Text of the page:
Assessing Your Retirement Cash Flow
Before getting to this point you should have done some serious thinking and reflecting on what you want your retirement to look like. You have a good estimate of how much money you will need for both your fixed expenses and the fun things you want to do and figured out approximately how much money you will receive from pensions and government benefits.
How do you stand?
1. Your guaranteed income will cover both your fixed and variable expenses.
This is certainly the ideal scenario. If this is you, you’re in very good shape. Congratulations, your retirement planning is largely done.
You now have the option of using your savings to:
• Increase your lifestyle spending – go on that round-the-world cruise.
• Help your family – contribute to university education costs or a down payment on a new home, fund start-up business costs.
• Give to charity or participate in a volunteer abroad program.
• Leave a legacy – leaving an inheritance may be important to you, or bequests to causes and institutions you’d like to support.
2. Your guaranteed income will cover at least your fixed expenses.
This is a good situation to be in.
Your investments will finance nice-to-have luxuries or provide a buffer against inflation.
It’s a good idea to plan to use a bigger portion of your money for travel, active hobbies, etc. in the early years of retirement when you will be the most active and healthy enough to enjoy them.
3. Your guaranteed income plus variable income from your investments will cover your fixed and variable expenses.
Try to figure out ways to cut costs as much as possible and leave some savings for emergencies. You can apply different scenarios and see how a bit of tweaking will change the situation.
You might want to consider using a portion of your investments to purchase an annuity to increase your guaranteed income and protect your future by ensuring your must-have needs will be well covered.
You can vary your nice-to-have expenses based on how your investments perform.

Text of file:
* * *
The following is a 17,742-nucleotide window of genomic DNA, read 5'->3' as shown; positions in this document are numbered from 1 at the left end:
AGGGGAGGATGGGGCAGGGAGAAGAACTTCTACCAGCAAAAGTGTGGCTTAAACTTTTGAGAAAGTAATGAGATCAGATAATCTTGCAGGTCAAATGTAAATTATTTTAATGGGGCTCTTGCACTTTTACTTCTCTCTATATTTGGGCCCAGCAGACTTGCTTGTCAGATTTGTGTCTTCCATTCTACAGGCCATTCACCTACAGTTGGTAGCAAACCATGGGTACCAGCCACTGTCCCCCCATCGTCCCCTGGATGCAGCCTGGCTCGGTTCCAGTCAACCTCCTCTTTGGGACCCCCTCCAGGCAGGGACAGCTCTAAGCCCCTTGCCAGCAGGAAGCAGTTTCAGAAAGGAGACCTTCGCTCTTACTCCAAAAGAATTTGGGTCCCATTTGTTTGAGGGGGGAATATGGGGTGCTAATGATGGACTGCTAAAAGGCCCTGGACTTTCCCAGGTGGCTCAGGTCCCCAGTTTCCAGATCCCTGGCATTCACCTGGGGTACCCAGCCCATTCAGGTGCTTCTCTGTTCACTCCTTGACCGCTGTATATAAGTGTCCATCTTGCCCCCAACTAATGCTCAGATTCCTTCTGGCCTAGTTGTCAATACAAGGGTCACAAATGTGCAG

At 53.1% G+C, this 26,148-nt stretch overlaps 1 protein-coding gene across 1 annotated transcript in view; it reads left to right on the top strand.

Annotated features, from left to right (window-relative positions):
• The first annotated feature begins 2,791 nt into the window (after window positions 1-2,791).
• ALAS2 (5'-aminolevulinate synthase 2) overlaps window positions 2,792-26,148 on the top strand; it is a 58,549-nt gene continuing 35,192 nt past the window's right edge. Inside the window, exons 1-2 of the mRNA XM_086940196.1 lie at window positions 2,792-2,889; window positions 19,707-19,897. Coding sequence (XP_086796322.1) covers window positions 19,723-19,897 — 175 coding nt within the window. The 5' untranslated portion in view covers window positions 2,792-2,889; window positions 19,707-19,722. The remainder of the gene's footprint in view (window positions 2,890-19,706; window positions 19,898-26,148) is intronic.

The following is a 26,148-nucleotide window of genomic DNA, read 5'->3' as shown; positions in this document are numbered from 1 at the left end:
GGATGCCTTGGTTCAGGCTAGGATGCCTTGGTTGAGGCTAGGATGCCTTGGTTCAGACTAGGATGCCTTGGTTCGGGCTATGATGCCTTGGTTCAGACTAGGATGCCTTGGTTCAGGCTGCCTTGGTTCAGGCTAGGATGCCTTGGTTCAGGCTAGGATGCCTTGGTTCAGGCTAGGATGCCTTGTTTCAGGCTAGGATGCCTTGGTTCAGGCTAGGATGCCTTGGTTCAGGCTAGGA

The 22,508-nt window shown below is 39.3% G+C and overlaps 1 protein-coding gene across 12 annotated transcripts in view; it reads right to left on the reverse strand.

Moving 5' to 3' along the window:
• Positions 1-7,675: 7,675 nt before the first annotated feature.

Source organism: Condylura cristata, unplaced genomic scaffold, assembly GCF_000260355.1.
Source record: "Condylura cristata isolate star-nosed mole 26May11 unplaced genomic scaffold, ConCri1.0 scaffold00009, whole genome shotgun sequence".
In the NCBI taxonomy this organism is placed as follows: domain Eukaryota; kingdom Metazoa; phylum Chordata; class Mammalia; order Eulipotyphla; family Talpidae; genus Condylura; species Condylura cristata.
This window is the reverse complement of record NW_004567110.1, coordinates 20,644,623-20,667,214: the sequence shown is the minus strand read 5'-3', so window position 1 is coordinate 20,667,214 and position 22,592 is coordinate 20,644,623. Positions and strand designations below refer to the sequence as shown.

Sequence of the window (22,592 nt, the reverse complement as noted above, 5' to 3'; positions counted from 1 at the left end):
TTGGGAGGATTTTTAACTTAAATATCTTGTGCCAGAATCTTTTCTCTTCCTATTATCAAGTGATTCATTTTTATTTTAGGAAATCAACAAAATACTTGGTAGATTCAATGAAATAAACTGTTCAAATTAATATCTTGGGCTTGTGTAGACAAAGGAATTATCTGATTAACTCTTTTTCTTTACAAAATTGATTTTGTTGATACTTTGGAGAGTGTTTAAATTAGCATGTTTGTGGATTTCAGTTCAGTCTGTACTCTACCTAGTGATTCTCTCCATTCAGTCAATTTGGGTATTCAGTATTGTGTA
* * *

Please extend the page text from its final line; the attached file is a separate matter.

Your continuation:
4. Your guaranteed and variable income will only cover your fixed expenses.
Eliminate any non-essential items and cut costs as much as possible, but you don’t want your retirement years to be all Brussels sprouts and no dessert.
You don’t have to completely give up your fun activities. See if you can modify your basics so you’ll have more to spend on travel, hobbies, or other entertainment.
If this is your situation you have several options available to you:
• Find new ways to cut your expenses both now and after you’re retired.
• Make a concerted effort to eliminate your debts.
• Delay your retirement by working a bit longer to help you increase both your retirement savings and pension benefits.
• Reconsider your bucket list.
• You might also consider working part-time in retirement to supplement your income.
The bottom line
Don’t underestimate your income needs during retirement, but don’t be too conservative in your spending projections. You want to ensure you have enough to live on without feeling deprived of anything important to you.
Do consider that, for most people, their spending tends to naturally decline as they age. The important exception to this trend is health-care costs, which often increase with age. Be sure to balance the present and the future.
The amount you need may be a lot lower than you think – especially as a couple.